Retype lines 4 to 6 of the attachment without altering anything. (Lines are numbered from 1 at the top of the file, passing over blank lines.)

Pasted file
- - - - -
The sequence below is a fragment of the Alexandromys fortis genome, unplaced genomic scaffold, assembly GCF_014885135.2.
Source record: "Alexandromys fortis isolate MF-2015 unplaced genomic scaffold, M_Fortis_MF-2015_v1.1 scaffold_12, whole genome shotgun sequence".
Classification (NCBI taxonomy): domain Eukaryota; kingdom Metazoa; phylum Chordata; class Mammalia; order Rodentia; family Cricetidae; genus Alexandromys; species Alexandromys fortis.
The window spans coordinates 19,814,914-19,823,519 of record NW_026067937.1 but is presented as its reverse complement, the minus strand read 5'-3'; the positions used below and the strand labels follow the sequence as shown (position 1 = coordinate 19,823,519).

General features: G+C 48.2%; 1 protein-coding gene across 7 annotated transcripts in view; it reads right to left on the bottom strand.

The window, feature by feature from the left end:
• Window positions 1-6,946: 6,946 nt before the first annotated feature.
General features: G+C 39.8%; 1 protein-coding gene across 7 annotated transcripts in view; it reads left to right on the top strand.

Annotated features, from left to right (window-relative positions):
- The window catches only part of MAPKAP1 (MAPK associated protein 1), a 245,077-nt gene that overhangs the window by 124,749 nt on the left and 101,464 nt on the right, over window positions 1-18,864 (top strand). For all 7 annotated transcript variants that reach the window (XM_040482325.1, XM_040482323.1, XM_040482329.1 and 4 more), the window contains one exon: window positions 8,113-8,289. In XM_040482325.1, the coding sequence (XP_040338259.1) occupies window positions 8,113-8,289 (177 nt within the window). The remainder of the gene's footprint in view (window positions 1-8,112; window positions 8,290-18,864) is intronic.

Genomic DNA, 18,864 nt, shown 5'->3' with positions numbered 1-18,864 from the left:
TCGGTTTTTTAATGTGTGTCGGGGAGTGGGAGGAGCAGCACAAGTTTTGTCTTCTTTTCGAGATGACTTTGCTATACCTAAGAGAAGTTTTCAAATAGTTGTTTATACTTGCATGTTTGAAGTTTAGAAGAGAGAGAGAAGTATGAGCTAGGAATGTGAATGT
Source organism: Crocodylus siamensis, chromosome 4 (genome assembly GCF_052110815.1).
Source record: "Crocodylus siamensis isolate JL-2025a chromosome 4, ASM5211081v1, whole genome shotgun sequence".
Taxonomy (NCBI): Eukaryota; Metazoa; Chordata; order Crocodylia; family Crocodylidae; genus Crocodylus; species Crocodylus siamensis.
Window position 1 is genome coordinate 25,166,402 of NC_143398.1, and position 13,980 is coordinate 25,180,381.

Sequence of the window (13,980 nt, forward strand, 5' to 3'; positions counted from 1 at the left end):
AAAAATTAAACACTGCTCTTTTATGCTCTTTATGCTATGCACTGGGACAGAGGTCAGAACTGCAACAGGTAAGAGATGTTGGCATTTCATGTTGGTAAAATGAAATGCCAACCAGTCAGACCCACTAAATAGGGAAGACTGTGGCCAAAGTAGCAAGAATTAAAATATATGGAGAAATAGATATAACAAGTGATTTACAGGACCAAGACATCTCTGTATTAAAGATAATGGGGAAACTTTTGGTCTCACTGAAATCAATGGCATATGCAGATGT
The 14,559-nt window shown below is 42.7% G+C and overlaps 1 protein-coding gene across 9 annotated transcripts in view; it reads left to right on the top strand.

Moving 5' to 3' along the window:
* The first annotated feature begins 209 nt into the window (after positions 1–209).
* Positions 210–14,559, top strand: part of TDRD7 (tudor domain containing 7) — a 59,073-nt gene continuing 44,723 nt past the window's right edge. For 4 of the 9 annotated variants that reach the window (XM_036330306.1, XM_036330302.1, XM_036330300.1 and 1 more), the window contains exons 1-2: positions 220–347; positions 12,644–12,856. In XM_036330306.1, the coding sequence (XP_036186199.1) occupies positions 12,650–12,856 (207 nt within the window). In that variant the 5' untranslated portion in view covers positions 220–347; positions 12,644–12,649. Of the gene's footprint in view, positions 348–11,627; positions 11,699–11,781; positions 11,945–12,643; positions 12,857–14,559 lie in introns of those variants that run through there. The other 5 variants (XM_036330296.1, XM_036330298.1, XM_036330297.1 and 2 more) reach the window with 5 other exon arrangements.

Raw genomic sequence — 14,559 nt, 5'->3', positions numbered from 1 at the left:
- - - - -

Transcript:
The window spans coordinates 19,814,914-19,823,519 of record NW_026067937.1 but is presented as its reverse complement, the minus strand read 5'-3'; the positions used below and the strand labels follow the sequence as shown (position 1 = coordinate 19,823,519).

General features: G+C 48.2%; 1 protein-coding gene across 7 annotated transcripts in view; it reads right to left on the bottom strand.

The window, feature by feature from the left end: